No extra measures needed against particulate matter emissions, court rules

Air pollution (Picture: Wikimedia Commons/Zakysant)Air pollution (Picture: Wikimedia Commons/Zakysant)

The Dutch State does not have to take extra measures to comply with the European standards on particulate matter emissions, the court in The Hague ruled on Tuesday. The government does not have to take an extra safety margin into account when, for example, expanding highways or increasing the speed limit, the court ruled, RTL Nieuws reports.

This case was an appeal to summary proceedings filed against the Dutch State by environmental group Milieudefensie and foundation Adem from Rotterdam in September. When this case first appeared in court, the judge decided that the Dutch government must come up with a plan to improve air quality to the point that it meets EU standards, and forbade the State from taking any measures that will result in air quality limits being exceeded. The Dutch State appealed.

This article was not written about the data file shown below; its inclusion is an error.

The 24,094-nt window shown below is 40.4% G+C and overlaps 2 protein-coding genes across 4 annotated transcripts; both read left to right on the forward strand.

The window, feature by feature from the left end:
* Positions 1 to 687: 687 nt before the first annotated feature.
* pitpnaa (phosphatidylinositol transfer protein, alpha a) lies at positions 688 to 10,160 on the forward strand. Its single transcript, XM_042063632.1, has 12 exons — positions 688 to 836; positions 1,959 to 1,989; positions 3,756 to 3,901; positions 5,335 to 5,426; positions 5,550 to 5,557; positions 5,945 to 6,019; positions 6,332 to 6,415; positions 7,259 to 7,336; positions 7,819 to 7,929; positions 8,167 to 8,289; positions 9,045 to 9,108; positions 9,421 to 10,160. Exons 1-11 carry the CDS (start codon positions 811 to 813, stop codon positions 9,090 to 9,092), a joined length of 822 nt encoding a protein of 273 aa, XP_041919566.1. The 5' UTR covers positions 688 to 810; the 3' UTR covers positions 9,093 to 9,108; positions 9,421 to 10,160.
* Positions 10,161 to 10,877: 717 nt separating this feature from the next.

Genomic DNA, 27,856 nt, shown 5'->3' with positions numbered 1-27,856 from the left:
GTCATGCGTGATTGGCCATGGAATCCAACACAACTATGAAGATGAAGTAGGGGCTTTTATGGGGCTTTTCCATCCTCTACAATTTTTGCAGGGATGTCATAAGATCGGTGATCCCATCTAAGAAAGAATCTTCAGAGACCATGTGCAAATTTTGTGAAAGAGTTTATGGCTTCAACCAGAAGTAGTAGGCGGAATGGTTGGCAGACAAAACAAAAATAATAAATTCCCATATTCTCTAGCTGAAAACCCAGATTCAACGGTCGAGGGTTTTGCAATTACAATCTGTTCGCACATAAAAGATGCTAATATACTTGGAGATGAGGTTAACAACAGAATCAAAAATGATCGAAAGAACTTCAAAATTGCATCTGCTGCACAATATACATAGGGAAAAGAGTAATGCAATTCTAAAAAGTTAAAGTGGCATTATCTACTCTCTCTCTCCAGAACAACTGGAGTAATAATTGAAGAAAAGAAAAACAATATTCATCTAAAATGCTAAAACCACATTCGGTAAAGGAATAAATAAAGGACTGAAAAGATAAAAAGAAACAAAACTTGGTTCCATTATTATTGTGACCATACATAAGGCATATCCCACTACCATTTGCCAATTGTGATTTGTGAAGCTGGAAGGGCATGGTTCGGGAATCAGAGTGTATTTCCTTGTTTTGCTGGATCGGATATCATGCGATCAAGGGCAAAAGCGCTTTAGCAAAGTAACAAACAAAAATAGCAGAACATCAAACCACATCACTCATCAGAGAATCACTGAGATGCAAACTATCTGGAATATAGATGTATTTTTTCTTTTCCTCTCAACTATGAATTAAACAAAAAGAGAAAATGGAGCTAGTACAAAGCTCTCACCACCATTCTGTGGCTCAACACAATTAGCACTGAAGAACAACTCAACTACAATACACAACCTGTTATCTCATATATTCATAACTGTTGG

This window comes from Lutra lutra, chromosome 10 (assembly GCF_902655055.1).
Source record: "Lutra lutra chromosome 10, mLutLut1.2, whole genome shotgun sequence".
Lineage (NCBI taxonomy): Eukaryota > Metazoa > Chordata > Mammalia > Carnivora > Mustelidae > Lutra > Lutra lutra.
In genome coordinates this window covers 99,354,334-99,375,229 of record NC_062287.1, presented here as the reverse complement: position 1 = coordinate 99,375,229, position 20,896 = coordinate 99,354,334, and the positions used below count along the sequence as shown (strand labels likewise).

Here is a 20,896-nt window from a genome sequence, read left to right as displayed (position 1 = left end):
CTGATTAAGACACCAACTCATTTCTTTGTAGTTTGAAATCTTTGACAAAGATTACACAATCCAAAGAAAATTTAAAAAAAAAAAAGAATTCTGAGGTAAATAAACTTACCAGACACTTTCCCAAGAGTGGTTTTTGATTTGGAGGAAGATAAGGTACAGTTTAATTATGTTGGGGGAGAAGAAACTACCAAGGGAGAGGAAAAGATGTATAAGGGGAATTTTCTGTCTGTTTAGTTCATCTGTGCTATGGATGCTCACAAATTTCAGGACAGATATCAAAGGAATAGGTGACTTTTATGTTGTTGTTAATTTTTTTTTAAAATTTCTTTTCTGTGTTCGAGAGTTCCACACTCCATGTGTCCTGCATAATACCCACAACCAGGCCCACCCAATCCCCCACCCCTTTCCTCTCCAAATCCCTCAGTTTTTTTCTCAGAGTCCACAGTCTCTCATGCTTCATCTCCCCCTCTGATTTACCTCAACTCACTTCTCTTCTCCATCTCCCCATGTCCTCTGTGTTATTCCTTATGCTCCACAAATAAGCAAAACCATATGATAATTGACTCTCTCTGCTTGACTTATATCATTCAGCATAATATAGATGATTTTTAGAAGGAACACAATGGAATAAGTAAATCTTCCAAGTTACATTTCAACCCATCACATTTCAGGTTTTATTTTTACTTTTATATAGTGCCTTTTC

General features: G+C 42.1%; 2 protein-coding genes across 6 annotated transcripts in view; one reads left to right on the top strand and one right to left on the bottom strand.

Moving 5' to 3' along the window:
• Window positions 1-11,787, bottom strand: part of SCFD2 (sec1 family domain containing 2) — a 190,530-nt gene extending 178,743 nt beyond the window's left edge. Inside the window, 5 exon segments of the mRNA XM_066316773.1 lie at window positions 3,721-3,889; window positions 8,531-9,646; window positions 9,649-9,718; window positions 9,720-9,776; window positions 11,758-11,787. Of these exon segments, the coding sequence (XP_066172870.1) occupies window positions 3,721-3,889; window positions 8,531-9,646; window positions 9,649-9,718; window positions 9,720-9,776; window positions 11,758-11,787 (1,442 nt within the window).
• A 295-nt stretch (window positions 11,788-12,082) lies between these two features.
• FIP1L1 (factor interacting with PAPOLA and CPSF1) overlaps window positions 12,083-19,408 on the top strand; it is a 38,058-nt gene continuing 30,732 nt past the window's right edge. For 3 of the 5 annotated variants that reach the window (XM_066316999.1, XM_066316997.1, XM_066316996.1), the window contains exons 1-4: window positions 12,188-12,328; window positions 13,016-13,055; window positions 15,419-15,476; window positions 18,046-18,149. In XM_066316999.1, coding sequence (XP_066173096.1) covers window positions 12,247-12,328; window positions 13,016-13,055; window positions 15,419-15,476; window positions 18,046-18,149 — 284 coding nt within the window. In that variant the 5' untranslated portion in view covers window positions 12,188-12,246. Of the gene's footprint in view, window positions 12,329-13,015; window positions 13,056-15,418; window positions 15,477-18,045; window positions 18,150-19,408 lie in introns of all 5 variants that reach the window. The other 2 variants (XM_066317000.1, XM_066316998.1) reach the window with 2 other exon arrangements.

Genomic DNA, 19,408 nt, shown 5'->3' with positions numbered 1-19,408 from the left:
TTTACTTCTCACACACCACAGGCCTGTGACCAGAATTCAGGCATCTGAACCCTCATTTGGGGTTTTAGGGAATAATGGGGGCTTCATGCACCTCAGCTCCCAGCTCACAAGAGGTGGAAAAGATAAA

Now the court ruled that no extra measures need to be taken, but added that the State is obliged to ensure that the EU limits are not exceeded, according to the broadcaster. 

Milieudefensie also filed a lawsuit against the Dutch State in an effort to force the government to comply with World Health Organization standards when it comes to air quality, which are stricter than European standards. In that case the court ruled that the Dutch government is taking sufficient measures and is not obliged by treaty to comply with WHO standards. 


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